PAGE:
Advanced Materials Processing and Analysis Center

The primary mission of the Advanced Materials Processing and Analysis Center (AMPAC) is to excel in the development, processing and characterization of advanced materials and to create a world-class materials processing and analysis facility. AMPAC aims to stimulate growth and in-depth research and education in advanced materials and works to make further developments in areas associated with energy technologies, lasers and microelectronics. AMPAC is home to the Materials Characterization Facility (MCF), a $10 million dollar facility with state-of-the-art surface and materials characterization equipment. This facility is located in the Central Florida Research Park, adjacent to the UCF campus.



Center for Research in Electro-Optics and Lasers

The School of Optics/CREOL is a graduate school for optical science and engineering education and research. Its mission is to: Provide the highest quality education in optical science and engineering, Enhance optics education at all levels, Conduct scholarly, fundamental and applied research, Aid in the development of Florida’s and the nation’s technology based industries, The School of Optics is recognized as one of the top three independent optics academic departments in the nation. The School offers interdisciplinary graduate programs leading to MS and Ph.D. degrees in Optics. CREOL–The Center for Research and Education in Optics and Lasers is integrated in the school as its research arm. The School of Optics/CREOL has grown to an internationally recognized institute with 24 full time faculty members, 40 research scientists and 100 graduate students with research activities covering all aspects of optics, photonics, and lasers. It is housed in a state-of-the-art 82,000 sq. ft. building dedicated to optics research and education.


Townes Laser Institute

The Townes Laser Institute was dedicated in 2007 in the presence of, and honoring Charles Townes, 1964 Nobel Laureate in Physics and the inventor of the concept of the laser. Associated with CREOL, the College of Optics & Photonics and the Florida Photonics Center of Excellence (FPCE) it is funded by the State of Florida to develop the next generation of laser light engines for applications in medicine, advanced manufacturing and defense applications. Some $4.5M was allocated in 2006 to the Townes Laser Institute for major facilities, and in addition, the President and Provost of UCF allocated five new faculty positions to support the Institute. This investment will complement existing strengths in laser development and laser-based technologies at UCF, in ultra-fast laser technologies, laser materials processing, novel optics for high power lasers, fiber laser development, laser-based sensing, laser-plasma EUV sources, and other related topics.



Florida Space Institute

The mission of FSI is to support space research, development, and education activities within UCF and other FSI member institutions, and secondarily to support all aspects of the development of Florida’s space economy—civil, defense, and commercial. FSI offers support for researchers at UCF and across the state to develop competitive and successful space research efforts and it administers the Florida Space Grant Consortium. FSI is located in the Partnership 1 building in the Central Florida Research Park and includes scientists and engineers from Physics and other departments at UCF.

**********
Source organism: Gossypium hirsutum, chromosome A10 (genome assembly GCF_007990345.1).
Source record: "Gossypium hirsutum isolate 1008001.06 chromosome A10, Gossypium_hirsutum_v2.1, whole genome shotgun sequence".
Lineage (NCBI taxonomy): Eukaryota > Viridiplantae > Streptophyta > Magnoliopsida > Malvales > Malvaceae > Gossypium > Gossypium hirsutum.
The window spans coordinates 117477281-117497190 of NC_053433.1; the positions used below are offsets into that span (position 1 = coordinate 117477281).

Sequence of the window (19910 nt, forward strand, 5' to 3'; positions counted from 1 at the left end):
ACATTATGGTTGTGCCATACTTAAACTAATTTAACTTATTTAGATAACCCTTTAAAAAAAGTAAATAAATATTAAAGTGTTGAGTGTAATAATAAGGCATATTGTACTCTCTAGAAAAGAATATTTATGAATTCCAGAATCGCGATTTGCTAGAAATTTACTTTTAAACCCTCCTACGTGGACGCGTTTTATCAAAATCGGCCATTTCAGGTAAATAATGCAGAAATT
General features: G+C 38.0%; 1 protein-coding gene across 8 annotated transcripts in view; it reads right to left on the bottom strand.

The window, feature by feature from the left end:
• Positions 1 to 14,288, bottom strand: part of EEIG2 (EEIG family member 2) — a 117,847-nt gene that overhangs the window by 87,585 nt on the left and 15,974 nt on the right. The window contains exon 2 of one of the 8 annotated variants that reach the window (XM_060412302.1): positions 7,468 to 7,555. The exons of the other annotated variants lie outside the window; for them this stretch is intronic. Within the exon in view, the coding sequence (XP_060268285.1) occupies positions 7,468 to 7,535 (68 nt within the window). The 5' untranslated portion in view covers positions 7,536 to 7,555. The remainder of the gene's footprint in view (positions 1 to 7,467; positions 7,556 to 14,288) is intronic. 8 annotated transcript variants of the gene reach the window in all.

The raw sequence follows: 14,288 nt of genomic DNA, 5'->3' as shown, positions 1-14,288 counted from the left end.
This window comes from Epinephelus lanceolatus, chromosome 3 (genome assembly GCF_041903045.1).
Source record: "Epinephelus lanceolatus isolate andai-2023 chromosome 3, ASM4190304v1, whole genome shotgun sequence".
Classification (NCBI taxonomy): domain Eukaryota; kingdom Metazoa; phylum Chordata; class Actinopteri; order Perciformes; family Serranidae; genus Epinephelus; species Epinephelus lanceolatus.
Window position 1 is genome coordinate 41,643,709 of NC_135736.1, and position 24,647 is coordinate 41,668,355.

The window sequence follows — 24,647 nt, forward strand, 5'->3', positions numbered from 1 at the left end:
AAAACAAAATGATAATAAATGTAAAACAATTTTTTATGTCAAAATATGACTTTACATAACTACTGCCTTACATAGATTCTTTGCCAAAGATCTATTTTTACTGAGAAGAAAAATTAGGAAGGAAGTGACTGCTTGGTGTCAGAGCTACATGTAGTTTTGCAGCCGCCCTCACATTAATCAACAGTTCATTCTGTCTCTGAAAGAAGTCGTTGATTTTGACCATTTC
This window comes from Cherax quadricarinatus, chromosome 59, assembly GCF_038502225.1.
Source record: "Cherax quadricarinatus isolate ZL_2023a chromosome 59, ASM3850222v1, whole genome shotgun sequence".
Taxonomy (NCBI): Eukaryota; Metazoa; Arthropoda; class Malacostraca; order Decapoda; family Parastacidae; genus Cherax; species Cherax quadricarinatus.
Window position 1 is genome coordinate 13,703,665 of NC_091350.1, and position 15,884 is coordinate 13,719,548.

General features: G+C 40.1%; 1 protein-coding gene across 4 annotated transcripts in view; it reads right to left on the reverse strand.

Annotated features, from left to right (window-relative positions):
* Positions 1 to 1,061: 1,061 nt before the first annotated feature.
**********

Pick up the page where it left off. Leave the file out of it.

Physics Teacher Education Coalition

The Physics Teacher Education Coalition (PhysTEC) aims “to improve and promote the education of future physics teachers” to address a critical shortage of well-prepared physics and physical science teachers in the U.S. The PhysTEC project has been lead by the American Physical Society (APS) and the American Association of Physics Teachers (AAPT) and supported by the American Institute of Physics (APS) and National Science Foundation (NSF). The goal of PhysTEC funded sites, such as UCF, is to develop national models of physics teacher preparation programs. More information is available at

Click here ( for a presentation about the critical need for physics teachers and how PhysTEC is striving to provide solutions.



Generally nanotechnology deals with structures of the size 100 nanometers or smaller in at least one dimension, and involves developing materials or devices within that size. Nanotechnology is very diverse, ranging from extensions of conventional device physics to completely new approaches based upon molecular self-assembly, from developing new materials with dimensions on the nanoscale to investigating whether we can directly control matter on the atomic scale.

There has been much debate on the future implications of nanotechnology. Nanotechnology has the potential to create many new materials and devices with a vast range of applications, such as in medicine, electronics and energy production. On the other hand, nanotechnology raises many of the same issues as with any introduction of new technology, including concerns about the toxicity and environmental impact of nanomaterials, and their potential effects on global economics, as well as speculation about various doomsday scenarios. These concerns have led to a debate among advocacy groups and governments on whether special regulation of nanotechnology is warranted.